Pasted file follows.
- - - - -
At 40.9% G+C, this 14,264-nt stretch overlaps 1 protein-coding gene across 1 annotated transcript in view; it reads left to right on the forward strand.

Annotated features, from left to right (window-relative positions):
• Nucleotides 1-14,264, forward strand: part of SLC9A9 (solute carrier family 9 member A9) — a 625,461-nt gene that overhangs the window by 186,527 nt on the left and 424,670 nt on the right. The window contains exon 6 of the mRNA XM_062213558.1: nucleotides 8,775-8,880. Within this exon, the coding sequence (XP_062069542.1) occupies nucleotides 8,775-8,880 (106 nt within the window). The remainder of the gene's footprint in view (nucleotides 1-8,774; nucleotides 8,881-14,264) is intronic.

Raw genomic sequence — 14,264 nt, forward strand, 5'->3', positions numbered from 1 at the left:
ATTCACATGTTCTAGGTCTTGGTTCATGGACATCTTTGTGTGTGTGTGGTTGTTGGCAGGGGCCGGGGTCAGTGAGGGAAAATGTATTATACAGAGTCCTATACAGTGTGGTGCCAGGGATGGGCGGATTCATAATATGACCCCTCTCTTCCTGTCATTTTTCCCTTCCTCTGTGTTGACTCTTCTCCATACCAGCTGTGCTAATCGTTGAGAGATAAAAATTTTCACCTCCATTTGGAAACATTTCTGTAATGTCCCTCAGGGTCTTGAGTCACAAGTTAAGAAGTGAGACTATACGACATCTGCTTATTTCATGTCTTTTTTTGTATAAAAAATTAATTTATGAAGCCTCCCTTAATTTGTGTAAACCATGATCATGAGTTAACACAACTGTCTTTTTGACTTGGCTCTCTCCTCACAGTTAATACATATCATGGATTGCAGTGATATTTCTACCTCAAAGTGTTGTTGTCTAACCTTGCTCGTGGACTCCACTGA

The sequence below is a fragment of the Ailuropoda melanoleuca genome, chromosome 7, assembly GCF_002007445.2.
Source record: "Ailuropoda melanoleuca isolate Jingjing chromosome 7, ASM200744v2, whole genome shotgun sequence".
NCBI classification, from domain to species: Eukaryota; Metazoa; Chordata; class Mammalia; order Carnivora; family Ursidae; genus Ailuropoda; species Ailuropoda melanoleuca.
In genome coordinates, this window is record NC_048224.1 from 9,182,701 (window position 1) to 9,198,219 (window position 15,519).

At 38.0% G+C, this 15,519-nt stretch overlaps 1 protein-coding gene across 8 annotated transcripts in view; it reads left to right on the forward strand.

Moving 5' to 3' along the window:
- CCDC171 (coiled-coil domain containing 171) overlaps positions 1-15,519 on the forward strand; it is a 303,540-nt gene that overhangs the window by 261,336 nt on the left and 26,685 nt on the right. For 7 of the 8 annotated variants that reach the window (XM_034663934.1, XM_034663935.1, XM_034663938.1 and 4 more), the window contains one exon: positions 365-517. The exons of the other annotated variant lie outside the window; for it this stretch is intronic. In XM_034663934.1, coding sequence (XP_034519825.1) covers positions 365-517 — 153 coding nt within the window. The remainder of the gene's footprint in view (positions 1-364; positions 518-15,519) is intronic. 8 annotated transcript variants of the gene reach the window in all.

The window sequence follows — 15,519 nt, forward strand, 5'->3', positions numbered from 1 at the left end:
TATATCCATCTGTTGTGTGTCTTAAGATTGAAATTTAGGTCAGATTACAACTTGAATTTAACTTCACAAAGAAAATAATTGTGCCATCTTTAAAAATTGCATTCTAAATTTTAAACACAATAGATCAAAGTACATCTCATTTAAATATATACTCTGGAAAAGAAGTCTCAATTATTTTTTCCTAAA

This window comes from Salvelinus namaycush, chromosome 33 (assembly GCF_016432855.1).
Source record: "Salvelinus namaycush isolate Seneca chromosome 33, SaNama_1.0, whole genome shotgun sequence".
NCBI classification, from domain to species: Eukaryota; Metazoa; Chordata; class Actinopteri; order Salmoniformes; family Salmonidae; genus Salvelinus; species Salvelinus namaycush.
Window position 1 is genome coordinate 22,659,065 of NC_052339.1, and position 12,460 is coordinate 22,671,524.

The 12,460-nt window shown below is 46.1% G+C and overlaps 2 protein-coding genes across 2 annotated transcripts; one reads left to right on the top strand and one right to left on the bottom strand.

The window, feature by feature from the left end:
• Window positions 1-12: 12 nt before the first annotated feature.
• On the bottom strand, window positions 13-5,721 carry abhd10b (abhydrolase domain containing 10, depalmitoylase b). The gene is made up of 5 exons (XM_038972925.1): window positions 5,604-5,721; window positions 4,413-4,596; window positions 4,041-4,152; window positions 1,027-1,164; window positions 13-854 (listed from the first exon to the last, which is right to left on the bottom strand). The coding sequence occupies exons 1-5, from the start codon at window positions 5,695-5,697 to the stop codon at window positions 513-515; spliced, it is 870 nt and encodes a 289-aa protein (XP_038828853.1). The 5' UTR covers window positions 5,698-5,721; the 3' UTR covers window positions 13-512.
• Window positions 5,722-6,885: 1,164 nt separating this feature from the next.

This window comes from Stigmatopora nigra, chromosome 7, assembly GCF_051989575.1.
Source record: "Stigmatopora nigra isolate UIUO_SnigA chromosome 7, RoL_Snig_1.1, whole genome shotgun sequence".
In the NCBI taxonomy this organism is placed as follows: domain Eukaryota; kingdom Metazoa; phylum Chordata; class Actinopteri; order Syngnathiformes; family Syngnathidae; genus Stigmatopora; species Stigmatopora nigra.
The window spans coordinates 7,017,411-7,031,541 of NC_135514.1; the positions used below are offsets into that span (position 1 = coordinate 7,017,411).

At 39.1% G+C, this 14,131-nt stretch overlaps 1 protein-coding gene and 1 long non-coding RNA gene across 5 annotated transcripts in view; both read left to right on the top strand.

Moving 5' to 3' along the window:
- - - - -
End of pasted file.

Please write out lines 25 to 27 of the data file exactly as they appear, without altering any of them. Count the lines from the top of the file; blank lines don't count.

Source record: "Stigmatopora nigra isolate UIUO_SnigA chromosome 7, RoL_Snig_1.1, whole genome shotgun sequence".
In the NCBI taxonomy this organism is placed as follows: domain Eukaryota; kingdom Metazoa; phylum Chordata; class Actinopteri; order Syngnathiformes; family Syngnathidae; genus Stigmatopora; species Stigmatopora nigra.
The window spans coordinates 7,017,411-7,031,541 of NC_135514.1; the positions used below are offsets into that span (position 1 = coordinate 7,017,411).